For Orthodox Christians, the display of icons is a reminder and more than that, it is a declaration that Jesus Christ has come in the flesh. This fact completely changed the course of human existence and it changes the existence of each person who accepts Christ and submits their life to Him. So we don’t depict a God that we haven’t seen. Rather we depict the God that we have seen and known in truth. We don’t use our imagination to do this. We use our God-given senses. In addition, we don’t worship the icons in the way that an idolater prays to an idol. We venerate the one who is depicted through the icon, in much the same way that one might carry a picture of their beloved in their wallet. It is just a piece of paper and yet it depicts and symbolizes one that we love. So also our icons, while on canvas and wood or on the walls of the church, bring our minds to the ones who are depicted.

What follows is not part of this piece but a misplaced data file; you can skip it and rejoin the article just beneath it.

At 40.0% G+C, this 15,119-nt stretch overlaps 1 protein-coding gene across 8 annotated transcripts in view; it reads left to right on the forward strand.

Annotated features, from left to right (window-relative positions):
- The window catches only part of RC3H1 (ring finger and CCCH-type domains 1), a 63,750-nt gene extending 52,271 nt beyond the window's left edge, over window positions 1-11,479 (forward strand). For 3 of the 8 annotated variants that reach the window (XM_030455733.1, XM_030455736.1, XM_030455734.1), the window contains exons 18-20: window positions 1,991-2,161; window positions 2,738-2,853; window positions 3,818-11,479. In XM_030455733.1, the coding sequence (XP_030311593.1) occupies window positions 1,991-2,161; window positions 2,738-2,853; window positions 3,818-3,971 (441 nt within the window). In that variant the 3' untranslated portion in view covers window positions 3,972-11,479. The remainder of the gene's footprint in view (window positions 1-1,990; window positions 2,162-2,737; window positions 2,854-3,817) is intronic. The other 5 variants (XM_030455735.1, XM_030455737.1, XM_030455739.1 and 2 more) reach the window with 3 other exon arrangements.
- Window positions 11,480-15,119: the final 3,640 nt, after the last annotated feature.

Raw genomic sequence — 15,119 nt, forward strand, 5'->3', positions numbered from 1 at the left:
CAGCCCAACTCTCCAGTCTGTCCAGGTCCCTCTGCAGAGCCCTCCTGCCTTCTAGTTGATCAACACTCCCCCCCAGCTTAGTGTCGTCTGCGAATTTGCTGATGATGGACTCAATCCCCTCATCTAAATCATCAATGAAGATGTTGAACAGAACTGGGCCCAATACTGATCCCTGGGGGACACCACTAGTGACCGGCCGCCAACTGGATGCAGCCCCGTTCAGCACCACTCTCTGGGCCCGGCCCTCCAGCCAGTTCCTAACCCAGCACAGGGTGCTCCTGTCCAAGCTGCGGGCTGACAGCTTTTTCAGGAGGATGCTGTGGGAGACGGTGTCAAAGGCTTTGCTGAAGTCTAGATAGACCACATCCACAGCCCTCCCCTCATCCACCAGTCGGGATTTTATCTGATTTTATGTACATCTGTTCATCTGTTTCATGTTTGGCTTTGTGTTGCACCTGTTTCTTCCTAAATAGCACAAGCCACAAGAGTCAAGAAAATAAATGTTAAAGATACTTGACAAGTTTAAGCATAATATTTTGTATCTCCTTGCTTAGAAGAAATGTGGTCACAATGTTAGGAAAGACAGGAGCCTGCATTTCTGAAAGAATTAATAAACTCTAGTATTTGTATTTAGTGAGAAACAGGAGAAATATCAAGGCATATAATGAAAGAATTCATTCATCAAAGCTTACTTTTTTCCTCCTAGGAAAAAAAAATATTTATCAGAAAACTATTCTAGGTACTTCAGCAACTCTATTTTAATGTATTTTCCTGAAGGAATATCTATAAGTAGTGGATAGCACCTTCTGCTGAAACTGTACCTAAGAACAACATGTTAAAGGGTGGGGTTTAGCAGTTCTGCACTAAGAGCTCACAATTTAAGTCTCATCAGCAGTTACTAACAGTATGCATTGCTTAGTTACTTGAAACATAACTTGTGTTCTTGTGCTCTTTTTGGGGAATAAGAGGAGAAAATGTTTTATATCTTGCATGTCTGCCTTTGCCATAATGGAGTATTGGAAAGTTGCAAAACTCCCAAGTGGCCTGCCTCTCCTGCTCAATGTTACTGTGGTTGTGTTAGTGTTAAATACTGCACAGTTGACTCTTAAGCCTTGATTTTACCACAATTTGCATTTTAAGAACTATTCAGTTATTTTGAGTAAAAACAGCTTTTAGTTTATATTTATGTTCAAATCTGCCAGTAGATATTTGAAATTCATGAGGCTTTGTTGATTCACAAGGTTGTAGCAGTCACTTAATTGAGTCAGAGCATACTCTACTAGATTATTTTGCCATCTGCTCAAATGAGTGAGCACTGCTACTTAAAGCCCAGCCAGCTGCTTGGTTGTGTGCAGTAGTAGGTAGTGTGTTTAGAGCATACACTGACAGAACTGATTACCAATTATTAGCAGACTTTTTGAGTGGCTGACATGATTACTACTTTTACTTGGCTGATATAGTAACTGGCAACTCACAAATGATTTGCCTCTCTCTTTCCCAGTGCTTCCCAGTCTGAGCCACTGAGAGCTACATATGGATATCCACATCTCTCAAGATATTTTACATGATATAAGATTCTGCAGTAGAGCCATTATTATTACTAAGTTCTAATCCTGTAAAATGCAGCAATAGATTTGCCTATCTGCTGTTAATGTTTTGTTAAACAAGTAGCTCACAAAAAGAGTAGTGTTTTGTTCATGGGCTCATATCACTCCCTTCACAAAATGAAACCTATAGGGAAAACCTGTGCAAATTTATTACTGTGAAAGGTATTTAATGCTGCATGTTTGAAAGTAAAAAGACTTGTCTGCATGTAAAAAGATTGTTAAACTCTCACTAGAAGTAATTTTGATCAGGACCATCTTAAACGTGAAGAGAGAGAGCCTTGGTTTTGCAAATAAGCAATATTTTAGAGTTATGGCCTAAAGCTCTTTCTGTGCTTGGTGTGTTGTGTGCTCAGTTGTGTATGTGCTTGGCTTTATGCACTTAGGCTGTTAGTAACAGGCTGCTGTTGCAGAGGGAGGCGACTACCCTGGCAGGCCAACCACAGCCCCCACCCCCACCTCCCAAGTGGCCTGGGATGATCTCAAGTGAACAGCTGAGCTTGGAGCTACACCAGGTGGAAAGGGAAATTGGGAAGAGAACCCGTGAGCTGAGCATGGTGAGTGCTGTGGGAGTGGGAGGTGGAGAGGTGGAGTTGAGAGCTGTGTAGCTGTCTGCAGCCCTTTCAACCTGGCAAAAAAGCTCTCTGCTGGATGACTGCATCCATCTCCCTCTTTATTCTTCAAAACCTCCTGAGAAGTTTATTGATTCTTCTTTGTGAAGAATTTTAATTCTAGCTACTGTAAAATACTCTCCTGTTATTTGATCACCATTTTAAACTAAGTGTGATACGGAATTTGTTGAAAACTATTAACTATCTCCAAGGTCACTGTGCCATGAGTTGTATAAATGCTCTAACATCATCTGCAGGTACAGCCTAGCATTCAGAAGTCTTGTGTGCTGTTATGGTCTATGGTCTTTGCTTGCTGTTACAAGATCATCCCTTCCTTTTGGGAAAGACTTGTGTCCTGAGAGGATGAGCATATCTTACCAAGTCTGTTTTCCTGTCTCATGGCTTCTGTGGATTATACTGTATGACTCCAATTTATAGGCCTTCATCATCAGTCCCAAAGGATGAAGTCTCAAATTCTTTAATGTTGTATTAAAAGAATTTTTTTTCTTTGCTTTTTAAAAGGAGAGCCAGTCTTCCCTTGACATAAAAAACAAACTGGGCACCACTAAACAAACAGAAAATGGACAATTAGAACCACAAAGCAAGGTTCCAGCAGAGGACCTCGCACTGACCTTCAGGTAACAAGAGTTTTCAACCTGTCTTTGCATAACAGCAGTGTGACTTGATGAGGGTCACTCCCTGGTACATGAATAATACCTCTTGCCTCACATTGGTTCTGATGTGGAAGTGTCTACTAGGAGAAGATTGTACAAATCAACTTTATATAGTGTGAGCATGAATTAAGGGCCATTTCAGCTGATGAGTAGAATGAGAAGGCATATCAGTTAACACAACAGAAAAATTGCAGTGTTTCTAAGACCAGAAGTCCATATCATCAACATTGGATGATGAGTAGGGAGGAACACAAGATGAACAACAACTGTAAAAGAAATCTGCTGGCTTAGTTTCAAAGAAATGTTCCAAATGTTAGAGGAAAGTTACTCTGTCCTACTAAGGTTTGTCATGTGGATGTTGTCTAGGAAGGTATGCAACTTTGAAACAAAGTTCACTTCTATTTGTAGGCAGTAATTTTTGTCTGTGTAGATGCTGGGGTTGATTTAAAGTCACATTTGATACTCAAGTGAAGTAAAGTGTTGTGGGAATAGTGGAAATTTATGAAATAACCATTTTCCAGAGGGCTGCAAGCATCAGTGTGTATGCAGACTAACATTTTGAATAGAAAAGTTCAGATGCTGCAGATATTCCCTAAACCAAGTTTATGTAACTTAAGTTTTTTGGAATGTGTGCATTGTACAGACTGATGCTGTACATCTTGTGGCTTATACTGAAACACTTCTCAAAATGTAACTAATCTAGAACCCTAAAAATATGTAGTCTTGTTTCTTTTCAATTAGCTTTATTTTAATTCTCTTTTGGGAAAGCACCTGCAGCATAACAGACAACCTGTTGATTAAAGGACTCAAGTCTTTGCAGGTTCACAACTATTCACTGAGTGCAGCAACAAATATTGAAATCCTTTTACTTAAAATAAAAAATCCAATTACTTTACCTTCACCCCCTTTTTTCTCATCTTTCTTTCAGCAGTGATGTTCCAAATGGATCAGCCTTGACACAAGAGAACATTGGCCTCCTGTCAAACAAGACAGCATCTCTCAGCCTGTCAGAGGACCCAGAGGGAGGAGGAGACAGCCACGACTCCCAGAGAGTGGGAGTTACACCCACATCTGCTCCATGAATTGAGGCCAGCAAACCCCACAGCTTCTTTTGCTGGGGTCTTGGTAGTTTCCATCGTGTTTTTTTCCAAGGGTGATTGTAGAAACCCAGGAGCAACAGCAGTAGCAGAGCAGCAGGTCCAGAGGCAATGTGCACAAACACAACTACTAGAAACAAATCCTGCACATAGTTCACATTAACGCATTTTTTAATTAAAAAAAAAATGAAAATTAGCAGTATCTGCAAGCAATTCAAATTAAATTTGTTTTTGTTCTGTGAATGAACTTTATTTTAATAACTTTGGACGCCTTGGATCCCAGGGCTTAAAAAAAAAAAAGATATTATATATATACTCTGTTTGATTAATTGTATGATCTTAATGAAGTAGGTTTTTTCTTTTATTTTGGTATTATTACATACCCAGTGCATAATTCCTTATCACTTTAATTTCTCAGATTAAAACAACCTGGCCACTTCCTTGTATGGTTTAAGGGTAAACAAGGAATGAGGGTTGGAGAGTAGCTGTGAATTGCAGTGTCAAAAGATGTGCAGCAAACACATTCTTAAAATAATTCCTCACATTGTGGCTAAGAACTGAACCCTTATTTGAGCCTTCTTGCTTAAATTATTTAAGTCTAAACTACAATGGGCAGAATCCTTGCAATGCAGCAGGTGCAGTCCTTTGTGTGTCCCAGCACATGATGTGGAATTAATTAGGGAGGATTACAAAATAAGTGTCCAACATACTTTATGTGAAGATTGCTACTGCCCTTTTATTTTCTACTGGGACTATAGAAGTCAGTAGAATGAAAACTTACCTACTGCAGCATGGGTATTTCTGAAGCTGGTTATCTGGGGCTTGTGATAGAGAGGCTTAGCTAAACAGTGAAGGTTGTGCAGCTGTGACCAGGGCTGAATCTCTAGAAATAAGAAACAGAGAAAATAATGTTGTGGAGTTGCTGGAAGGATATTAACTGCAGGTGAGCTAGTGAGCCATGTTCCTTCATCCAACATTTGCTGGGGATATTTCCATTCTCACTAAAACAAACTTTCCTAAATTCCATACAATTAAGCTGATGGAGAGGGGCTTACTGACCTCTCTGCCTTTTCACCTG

St. John of Kronstadt reflects on the whole nature of worship and our senses when he writes, “The Church, through the temple and Divine services, acts upon the entire man, educates him wholly; acts upon his sight, hearing, smelling, feeling, taste, imagination, mind, and will, by the splendour of the icons and of the whole temple, by the ringing of bells, by the singing of the choir, by the fragrance of the incense, the kissing of the Gospel, of the cross and the holy icons, by the prosphoras, the singing, and sweet sound of the readings of the Scriptures.” + St. John of Kronstadt, My Life in Christ